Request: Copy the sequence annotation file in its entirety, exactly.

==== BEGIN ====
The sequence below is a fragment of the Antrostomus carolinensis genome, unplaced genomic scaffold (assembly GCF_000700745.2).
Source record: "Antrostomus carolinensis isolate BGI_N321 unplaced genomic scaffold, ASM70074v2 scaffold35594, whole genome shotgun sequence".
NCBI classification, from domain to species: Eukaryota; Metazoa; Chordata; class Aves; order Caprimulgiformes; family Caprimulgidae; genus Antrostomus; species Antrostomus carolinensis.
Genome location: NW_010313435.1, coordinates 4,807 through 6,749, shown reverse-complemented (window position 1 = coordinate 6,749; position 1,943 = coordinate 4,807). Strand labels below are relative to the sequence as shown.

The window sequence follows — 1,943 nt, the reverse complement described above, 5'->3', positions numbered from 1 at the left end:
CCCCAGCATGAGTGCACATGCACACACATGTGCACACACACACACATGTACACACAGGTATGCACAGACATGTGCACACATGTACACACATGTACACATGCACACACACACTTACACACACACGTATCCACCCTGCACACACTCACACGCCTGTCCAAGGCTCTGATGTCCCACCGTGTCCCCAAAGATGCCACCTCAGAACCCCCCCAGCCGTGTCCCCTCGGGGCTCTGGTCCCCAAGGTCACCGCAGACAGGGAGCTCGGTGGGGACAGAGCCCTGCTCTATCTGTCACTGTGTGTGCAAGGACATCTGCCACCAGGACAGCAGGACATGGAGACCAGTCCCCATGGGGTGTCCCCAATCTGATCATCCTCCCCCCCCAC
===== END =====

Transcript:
The sequence below is a fragment of the Antrostomus carolinensis genome, unplaced genomic scaffold (assembly GCF_000700745.2).
Source record: "Antrostomus carolinensis isolate BGI_N321 unplaced genomic scaffold, ASM70074v2 scaffold35594, whole genome shotgun sequence".
NCBI classification, from domain to species: Eukaryota; Metazoa; Chordata; class Aves; order Caprimulgiformes; family Caprimulgidae; genus Antrostomus; species Antrostomus carolinensis.
Genome location: NW_010313435.1, coordinates 4,807 through 6,749, shown reverse-complemented (window position 1 = coordinate 6,749; position 1,943 = coordinate 4,807). Strand labels below are relative to the sequence as shown.

The window sequence follows — 1,943 nt, the reverse complement described above, 5'->3', positions numbered from 1 at the left end:
CCCCAGCATGAGTGCACATGCACACACATGTGCACACACACACACATGTACACACAGGTATGCACAGACATGTGCACACATGTACACACATGTACACATGCACACACACACTTACACACACACGTATCCACCCTGCACACACTCACACGCCTGTCCAAGGCTCTGATGTCCCACCGTGTCCCCAAAGATGCCACCTCAGAACCCCCCCAGCCGTGTCCCCTCGGGGCTCTGGTCCCCAAGGTCACCGCAGACAGGGAGCTCGGTGGGGACAGAGCCCTGCTCTATCTGTCACTGTGTGTGCAAGGACATCTGCCACCAGGACAGCAGGACATGGAGACCAGTCCCCATGGGGTGTCCCCAATCTGATCATCCTCCCCCCCCAC